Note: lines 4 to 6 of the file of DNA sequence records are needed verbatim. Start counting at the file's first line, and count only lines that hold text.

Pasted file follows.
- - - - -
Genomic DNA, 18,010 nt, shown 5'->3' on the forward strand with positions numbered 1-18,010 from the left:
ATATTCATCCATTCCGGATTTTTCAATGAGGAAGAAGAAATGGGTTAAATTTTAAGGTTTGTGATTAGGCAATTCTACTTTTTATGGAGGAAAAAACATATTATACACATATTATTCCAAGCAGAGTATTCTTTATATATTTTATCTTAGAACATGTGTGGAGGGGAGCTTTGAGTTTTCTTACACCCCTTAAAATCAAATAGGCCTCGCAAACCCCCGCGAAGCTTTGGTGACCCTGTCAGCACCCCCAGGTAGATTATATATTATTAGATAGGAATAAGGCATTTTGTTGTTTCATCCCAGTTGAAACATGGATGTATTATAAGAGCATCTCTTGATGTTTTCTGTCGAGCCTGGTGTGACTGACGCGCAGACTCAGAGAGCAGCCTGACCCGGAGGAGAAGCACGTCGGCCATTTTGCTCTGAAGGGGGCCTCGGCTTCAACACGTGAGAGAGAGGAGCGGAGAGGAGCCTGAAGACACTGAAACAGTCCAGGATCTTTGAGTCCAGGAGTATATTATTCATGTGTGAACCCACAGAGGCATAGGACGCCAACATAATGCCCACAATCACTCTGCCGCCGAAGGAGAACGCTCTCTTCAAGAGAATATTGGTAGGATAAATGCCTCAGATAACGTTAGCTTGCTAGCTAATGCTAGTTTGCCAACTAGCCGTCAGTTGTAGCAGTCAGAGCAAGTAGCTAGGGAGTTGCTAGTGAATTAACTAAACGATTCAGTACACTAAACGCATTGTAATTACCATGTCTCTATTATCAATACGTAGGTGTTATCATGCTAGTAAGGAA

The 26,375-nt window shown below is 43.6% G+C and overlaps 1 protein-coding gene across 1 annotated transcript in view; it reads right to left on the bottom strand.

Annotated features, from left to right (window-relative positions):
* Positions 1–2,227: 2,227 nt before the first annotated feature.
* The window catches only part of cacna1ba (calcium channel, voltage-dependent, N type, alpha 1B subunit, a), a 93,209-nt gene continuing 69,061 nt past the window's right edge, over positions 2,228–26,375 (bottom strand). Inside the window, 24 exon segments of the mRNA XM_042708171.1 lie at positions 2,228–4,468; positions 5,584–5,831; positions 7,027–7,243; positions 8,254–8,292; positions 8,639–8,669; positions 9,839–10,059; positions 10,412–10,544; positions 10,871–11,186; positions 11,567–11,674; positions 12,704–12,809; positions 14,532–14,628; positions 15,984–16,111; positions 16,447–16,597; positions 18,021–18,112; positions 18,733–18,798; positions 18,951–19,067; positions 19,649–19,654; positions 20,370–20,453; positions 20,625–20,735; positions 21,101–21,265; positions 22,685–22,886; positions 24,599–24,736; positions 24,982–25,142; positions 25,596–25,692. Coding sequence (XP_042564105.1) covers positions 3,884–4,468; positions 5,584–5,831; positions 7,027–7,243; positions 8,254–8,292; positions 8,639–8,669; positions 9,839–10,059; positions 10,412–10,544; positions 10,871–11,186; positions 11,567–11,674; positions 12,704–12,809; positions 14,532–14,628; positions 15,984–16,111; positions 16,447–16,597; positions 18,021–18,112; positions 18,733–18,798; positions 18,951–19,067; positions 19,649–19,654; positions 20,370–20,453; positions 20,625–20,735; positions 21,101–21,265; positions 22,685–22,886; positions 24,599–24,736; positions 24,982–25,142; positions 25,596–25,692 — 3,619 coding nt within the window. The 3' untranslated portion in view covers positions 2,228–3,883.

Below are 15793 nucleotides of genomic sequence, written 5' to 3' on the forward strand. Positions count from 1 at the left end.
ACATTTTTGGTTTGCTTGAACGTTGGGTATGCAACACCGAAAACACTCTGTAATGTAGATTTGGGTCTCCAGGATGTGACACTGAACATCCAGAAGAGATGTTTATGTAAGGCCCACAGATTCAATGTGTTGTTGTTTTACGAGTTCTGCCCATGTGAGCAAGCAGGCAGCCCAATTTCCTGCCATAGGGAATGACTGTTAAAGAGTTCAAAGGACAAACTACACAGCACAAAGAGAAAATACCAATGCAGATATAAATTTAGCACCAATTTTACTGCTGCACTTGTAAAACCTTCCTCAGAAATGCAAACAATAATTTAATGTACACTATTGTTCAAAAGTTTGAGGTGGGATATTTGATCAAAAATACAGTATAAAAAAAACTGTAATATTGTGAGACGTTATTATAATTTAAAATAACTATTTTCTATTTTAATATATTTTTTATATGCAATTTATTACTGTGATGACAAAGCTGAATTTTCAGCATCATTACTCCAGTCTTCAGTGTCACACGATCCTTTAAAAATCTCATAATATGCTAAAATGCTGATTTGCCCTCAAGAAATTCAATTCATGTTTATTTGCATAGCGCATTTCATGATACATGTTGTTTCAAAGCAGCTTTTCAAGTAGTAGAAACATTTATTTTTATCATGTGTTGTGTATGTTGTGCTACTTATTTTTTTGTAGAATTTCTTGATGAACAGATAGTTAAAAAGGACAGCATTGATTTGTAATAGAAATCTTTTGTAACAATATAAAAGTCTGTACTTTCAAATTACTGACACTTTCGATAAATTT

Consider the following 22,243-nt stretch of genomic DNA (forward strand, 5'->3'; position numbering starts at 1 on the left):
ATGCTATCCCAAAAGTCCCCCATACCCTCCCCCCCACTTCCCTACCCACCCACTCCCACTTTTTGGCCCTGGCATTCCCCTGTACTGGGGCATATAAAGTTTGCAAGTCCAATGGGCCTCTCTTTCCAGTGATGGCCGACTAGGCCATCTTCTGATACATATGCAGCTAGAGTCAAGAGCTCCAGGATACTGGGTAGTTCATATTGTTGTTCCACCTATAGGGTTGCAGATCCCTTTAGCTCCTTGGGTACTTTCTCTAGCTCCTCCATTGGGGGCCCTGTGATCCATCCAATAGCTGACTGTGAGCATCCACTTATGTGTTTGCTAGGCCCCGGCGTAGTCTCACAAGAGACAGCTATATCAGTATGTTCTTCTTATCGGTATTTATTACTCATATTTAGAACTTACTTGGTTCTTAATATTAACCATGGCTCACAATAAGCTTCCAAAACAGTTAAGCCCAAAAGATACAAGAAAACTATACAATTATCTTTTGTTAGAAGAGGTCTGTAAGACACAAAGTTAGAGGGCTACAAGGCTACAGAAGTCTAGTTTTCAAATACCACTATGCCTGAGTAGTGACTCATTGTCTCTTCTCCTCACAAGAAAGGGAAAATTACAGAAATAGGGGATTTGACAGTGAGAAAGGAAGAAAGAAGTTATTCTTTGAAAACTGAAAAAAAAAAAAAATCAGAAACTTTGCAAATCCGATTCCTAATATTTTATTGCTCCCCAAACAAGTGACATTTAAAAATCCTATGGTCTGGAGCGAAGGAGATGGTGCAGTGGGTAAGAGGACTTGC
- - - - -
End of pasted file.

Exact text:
Annotated features, from left to right (window-relative positions):
* Positions 1–2,227: 2,227 nt before the first annotated feature.
* The window catches only part of cacna1ba (calcium channel, voltage-dependent, N type, alpha 1B subunit, a), a 93,209-nt gene continuing 69,061 nt past the window's right edge, over positions 2,228–26,375 (bottom strand). Inside the window, 24 exon segments of the mRNA XM_042708171.1 lie at positions 2,228–4,468; positions 5,584–5,831; positions 7,027–7,243; positions 8,254–8,292; positions 8,639–8,669; positions 9,839–10,059; positions 10,412–10,544; positions 10,871–11,186; positions 11,567–11,674; positions 12,704–12,809; positions 14,532–14,628; positions 15,984–16,111; positions 16,447–16,597; positions 18,021–18,112; positions 18,733–18,798; positions 18,951–19,067; positions 19,649–19,654; positions 20,370–20,453; positions 20,625–20,735; positions 21,101–21,265; positions 22,685–22,886; positions 24,599–24,736; positions 24,982–25,142; positions 25,596–25,692. Coding sequence (XP_042564105.1) covers positions 3,884–4,468; positions 5,584–5,831; positions 7,027–7,243; positions 8,254–8,292; positions 8,639–8,669; positions 9,839–10,059; positions 10,412–10,544; positions 10,871–11,186; positions 11,567–11,674; positions 12,704–12,809; positions 14,532–14,628; positions 15,984–16,111; positions 16,447–16,597; positions 18,021–18,112; positions 18,733–18,798; positions 18,951–19,067; positions 19,649–19,654; positions 20,370–20,453; positions 20,625–20,735; positions 21,101–21,265; positions 22,685–22,886; positions 24,599–24,736; positions 24,982–25,142; positions 25,596–25,692 — 3,619 coding nt within the window. The 3' untranslated portion in view covers positions 2,228–3,883.